The issue: Serious transportation construction stands to take a turn for the better with the announcement of plans by a state commission.
Our opinion: This is potentially good news for Berks County, whose roads are a patchwork of Band-Aid solutions to problems.
No doubt the discussions about the proposed tolling of Route 422 will go on long into the night. But any discussion about paying to drive on one main road from Reading to Philadelphia should not rely on that aspect alone.
Recently Gov. Tom Corbett's Transportation Funding Advisory Commission released plans to hike the cost of vehicle registrations and license fees, increase taxes on gasoline distributors and increase fines on traffic violations. That's the bad news.
The good news is that such increases could mean Pennsylvania could get the funding it needs to get out of maintenance mode and start new transportation projects. And that could mean good things for Berks County.
Most of the changes suggested in the report require action from the state Legislature. Others include reworking the way the state police is funded, diverting some sales tax money to transportation and doubling the valid time of registrations and licenses.
The report also recommended that the state give transportation fundraising power to local governments, which would clear the way for a proposal to toll a portion of Route 422.
To make that happen, state lawmakers would need to give local governments the power to raise their own transportation money. Then Berks, Chester and Montgomery counties would need to use that new power to create an agency that would manage tolls on Route 422.
There would be four toll stations on the 25-mile stretch between the Berks County line and King of Prussia. Drivers would pay using E-ZPass at each station. Those without E-ZPass would have their license plates photographed and would be mailed monthly bills.
A trip from Berks County to King of Prussia would cost $2.65 each way. Tolls would increase 2.5 percent each year.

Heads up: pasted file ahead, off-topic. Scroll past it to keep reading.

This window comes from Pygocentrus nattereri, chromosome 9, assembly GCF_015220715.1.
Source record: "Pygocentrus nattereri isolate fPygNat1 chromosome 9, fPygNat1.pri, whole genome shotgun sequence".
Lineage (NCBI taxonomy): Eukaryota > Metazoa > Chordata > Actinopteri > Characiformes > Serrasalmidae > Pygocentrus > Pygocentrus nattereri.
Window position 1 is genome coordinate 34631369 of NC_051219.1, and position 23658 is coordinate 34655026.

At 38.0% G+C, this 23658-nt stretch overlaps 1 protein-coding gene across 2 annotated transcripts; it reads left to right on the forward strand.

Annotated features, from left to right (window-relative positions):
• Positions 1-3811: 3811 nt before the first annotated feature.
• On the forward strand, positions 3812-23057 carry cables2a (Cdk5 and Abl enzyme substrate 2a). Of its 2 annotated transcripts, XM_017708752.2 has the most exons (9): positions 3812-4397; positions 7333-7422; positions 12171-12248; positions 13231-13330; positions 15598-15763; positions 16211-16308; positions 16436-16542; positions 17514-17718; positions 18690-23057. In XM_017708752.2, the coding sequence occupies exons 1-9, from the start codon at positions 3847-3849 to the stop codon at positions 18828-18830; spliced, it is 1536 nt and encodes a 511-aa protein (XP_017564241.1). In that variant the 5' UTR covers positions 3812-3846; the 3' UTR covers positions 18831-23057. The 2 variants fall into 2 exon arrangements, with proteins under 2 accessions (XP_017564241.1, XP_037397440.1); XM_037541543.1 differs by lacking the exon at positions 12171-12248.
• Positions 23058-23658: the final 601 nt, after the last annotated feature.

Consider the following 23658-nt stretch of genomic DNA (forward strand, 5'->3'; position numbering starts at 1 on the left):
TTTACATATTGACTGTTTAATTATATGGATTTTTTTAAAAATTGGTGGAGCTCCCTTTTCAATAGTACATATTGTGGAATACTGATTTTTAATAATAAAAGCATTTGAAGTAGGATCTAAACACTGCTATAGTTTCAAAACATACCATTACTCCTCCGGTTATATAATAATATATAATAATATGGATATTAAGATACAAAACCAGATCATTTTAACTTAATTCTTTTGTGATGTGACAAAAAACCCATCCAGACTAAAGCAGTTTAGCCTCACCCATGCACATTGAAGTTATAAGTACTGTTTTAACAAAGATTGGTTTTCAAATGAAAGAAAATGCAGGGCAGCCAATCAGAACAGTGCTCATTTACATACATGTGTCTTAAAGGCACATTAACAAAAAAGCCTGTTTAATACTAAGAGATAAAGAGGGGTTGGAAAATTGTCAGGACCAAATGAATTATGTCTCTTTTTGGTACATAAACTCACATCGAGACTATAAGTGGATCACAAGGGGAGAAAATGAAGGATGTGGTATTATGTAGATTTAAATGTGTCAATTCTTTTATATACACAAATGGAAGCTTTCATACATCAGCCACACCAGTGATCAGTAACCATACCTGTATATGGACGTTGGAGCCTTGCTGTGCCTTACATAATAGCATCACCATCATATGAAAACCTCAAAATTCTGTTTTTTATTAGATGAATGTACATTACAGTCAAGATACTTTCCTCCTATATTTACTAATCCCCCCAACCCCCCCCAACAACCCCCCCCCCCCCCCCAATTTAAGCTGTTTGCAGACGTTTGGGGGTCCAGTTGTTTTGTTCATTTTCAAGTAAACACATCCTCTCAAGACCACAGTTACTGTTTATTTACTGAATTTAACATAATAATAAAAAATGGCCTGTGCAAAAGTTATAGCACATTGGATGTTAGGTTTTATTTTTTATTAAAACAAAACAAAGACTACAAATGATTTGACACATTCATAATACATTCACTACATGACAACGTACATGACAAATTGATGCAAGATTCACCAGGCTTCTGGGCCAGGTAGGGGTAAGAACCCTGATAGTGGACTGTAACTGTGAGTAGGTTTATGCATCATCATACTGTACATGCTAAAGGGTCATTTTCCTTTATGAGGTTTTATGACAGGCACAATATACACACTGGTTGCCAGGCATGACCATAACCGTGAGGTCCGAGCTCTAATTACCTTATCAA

Money raised would pay for road improvements that would cut a trip from Berks to King of Prussia by 20 minutes each way and the setup costs for a passenger rail service from Wyomissing to Philadelphia.
If government votes to toll Route 422, someone had better do something to ease the traffic congestion. Who wants to pay a toll and sit in traffic? Perhaps the toll itself would ease congestion.
Also it is going to be a hard sell for anyone who uses the road only occasionally.
State Sen. Judy Schwank, a Ruscombmanor Democrat, said, "It's going to come down to whether people feel that we need to invest in transportation and infrastructure and decide how we're going to pay for it."
Well, yes. That's true for so much of what we expect from government.
Dr. G. Terry Madonna, director of the Center for Politics and Public Affairs at Franklin & Marshall College in Lancaster, said, "This will be contentious, and it will be controversial."
But it is something that must happen, given the realities of the road construction in Pennsylvania and the fact that more often than not, Berks County has been at the bottom of the list when it comes to highway projects.
Considering the lack of money to do meaningful road work in Berks County, we may have no choice but to pick up some of the tab in the form of tolls.
- Reading Eagle